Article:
Governor Chris Christie demanded stepped-up inspections of the state's halfway houses following a report that found lax oversight, escapes and widespread use of violence and drugs were common at many privately run facilities in New Jersey.
A 10-month, three-part investigation by The New York Times found about 40 percent of the state’s prison inmate and parole population – roughly 10,000 – go through the halfway house system. Since 2005, there are been 5,100 inmates who have escaped from halfway houses – and at least 1,300 of those since Christie has been in office, the paper reported.
Some inmates left through the back, side or emergency doors of halfway houses, or through smoking areas, state records show. Others placed dummies in their beds as decoys, or fled while being returned to prison for violating halfway houses’ rules. Many had permission to go on work-release programs but then did not return. While these halfway houses often resemble traditional correctional institutions, they have much less security.
There are no correction officers, and workers are not allowed to restrain inmates who try to leave or to locate those who do not come back from work release, the most common form of escape. The halfway houses’ only recourse is to alert the authorities.
Christie in a statement that the accounts were "disturbing" and defended the state's record as being "on the cutting edge" of pursing policies that keep violence offenders away from the public.
"I am calling on the Department of Corrections Commissioner Gary Lanigan to immediately step up inspections of all halfway houses and report any violations and recommendations for changes to the deputy chief of staff for policy,” Christie said in a statement on Monday.
There are 85 inmates who are currently on the lam, the paper reported:
“The system is a mess,” said Thaddeus B. Caldwell, who spent four years tracking down halfway house escapees in New Jersey as a senior corrections investigator.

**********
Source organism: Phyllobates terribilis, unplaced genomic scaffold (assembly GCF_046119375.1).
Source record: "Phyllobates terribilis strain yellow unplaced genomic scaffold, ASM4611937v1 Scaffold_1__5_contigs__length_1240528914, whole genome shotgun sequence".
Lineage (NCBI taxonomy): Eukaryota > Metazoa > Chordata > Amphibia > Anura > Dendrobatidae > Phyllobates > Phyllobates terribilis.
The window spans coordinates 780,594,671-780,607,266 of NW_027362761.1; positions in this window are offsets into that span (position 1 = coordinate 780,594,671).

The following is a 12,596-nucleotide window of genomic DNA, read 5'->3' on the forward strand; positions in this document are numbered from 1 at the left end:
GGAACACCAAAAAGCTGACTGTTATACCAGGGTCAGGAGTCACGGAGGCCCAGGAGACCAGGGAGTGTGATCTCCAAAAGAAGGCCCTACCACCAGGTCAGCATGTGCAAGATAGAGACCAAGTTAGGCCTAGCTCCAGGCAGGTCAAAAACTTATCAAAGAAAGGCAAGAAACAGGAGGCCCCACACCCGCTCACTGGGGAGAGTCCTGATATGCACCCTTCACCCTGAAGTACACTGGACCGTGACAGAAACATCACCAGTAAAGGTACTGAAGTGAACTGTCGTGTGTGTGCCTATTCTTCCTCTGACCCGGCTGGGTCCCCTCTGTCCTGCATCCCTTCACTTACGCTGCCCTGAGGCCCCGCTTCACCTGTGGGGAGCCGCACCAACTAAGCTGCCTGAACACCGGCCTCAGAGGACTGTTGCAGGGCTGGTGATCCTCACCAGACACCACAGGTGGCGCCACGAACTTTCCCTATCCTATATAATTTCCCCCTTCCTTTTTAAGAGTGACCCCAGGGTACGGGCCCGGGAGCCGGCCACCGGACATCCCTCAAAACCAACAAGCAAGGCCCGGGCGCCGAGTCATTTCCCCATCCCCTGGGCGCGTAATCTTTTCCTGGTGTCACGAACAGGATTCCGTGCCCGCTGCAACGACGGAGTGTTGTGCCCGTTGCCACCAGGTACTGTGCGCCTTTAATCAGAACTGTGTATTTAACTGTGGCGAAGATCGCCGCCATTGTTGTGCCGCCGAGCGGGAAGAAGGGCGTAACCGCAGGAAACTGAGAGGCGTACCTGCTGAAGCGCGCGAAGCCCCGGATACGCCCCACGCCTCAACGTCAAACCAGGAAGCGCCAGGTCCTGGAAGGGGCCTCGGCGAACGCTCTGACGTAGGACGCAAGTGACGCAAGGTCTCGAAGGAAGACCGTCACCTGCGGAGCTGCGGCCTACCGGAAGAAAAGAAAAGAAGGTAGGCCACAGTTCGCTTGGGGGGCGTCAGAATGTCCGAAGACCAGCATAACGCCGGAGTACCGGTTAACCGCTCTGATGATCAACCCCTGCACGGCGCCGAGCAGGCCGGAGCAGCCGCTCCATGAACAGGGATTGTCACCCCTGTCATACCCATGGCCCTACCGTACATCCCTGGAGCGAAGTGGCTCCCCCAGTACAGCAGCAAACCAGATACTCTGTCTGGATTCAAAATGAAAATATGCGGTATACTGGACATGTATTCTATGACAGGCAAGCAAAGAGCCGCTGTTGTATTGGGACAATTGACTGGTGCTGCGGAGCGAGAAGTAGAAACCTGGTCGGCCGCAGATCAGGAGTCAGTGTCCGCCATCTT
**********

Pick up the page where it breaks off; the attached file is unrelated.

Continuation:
“No matter how many escaped, no matter how many were caught, no matter how many committed heinous acts while they were on the run, they still kept releasing more guys into the halfway houses, and it kept happening over and over again.”
By contrast, the state’s prisons had three escapes in 2010 and none in the first nine months of 2011, the last period for which the state gave figures.
The Times also reported the main company in charge of the facilities has ties to Governor Chris Christie, and received $71 million from state and county agencies in fiscal year 2011. About $105 million was spent in total.
Community Education Centers, Inc, a group with ties to Christie, blasted the Times' report, saying it was "error filled" and a "gross exaggeration" and that claims it had an unfair advantage in the field were "baseless."
"The Times has handpicked tragic yet rare, isolated, incidents to paint a misleading and inaccurate image of New Jersey's reentry system," the CEC said in a statement.
Proponents have held up the facilities as a way in which privatization can help re-invent and better the re-entry process, claiming such programs have improved the lives of hundreds of thousands of inmates nationwide.
With the Associated Press